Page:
Roadside Art Online: Signs - 6
Highlights from a drive up through the deep South

Click a picture to see a larger view.


It's kind of obvious, but the Jew sign has been this way for months on Marco Island, Florida. Farm stands, like this one on U.S. 27 in Williston, Florida, are a reliable venue for roadside funkiness. Lil' Champ is hardly funky, but you gotta love any business with "Lil" in its name. Tri-County Transmission in Chiefland is part of the vast genre that features lovingly rendered automotive parts, while Sinco is a remnant of a departed filling station.

A Auto Repair took a minimalist approach to auto parts, but the big winner on this stretch of Florida highway has got to be D.J. Auto Sales in Old Town.

The former Sunn-Sand in Perry, Florida, is a shadow of its former self, but the classic sign and kicky architectural detailing still survive as of May 2006. Nearby is Wilson's Bait & Tackle. Decency Motors is across the state line on U.S. 319 in Thomasville, Georgia. Not much of a picture, but a great business name.

A formidable woman and others in Cusseta, Georgia. The words along the top of the sign are fairly inexplicable. Meanwhile, in Phenix City, Alabama, it's Mr. Check Casher to you. And if I were in Newnan, Georgia, I'd prefer living in a big R.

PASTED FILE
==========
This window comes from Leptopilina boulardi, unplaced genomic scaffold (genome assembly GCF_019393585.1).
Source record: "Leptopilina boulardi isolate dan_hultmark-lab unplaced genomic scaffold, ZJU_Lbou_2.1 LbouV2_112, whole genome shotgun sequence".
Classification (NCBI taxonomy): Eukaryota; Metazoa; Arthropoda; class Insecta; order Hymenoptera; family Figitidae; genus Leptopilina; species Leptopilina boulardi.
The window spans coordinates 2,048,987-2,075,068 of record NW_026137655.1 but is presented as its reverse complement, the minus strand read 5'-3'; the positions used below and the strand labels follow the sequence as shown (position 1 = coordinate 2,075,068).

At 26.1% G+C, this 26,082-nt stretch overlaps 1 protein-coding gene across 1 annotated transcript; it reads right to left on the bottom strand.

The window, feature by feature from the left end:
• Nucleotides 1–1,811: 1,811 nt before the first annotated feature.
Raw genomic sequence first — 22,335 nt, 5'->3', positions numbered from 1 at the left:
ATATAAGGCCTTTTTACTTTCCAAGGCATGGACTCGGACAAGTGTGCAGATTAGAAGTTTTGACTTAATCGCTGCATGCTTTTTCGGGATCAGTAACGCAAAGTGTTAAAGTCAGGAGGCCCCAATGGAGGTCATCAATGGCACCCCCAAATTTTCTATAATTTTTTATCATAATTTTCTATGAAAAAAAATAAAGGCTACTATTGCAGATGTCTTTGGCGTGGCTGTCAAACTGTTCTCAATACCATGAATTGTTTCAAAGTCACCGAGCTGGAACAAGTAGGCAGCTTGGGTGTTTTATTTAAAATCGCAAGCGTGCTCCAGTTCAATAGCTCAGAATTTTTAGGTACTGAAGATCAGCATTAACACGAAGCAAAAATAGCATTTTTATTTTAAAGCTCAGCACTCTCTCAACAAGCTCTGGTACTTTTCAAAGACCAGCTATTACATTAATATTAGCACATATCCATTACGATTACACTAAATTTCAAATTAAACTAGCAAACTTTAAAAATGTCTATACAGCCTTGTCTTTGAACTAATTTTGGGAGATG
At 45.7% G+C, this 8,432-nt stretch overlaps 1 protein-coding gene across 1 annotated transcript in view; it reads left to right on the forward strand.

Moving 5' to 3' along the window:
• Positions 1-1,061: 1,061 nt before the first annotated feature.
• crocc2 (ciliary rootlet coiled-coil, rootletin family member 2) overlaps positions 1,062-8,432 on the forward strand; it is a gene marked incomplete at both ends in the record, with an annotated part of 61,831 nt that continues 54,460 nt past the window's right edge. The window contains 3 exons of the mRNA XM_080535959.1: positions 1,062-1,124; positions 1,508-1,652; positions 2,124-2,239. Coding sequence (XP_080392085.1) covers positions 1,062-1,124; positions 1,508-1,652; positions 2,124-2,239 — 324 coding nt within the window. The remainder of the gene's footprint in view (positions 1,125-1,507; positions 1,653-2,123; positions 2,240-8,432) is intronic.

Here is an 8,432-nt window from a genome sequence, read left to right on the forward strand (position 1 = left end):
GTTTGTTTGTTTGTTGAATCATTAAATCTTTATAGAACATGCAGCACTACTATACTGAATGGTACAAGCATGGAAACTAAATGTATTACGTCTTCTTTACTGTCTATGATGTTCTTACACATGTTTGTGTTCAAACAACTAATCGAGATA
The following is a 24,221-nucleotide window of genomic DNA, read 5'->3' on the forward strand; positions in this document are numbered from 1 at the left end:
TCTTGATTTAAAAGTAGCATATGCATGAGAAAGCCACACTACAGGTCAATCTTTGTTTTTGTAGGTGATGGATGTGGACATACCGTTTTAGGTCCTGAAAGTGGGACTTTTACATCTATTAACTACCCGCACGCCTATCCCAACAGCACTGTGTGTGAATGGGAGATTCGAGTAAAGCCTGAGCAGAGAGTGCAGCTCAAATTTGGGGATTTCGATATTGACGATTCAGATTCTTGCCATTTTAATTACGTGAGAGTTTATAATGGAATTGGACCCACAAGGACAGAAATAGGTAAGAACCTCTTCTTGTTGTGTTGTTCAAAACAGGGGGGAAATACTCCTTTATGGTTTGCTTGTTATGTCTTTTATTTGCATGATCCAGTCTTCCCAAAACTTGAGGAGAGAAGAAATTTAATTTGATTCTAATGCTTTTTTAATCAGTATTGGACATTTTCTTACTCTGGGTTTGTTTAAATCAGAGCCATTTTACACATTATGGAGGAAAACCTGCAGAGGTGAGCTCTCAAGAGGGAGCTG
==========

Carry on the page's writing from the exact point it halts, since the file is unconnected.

The warped pig and fish are in Whitesburg, Georgia. I love the sort of squared-off precision of the video and grocery store in Cedartown. The french fries from the 14th Street Snack Shop in Hopkinsville, Kentucky, could constitute an abstract painting if isolated from the sign. The Walnut Street Barber Shop is also in Hopkinsville.

Kleen Rite Cleaners, the Motel 7 and the Hand Car Wash contribute to making Hopkinsville, Kentucky, a haven for roadside art. Perhaps it's the preservationist spirit that puts the pristine plastic sign atop the wreck of the old 7. Melody Lanes is in Madisonville, Kentucky, while the snow cone shop is in Henderson.

Dempewolf Auto Express is in Henderson, Kentucky. The Big Peach with its Trilon and Perisphere motif is on U.S. 41 in Bruceville, Indiana. Rhodes Burford is in downtown Danville, Illinois. It's significance: An episode of the Dick Van Dyke Show was built around brother Jerry Van Dyke's character calling people Burford when we was sleep walking. One imagines that the inexplicable name could have something to do with the Van Dykes' Danville roots.

The Albany, Georgia, Gallery

Signs and meaning

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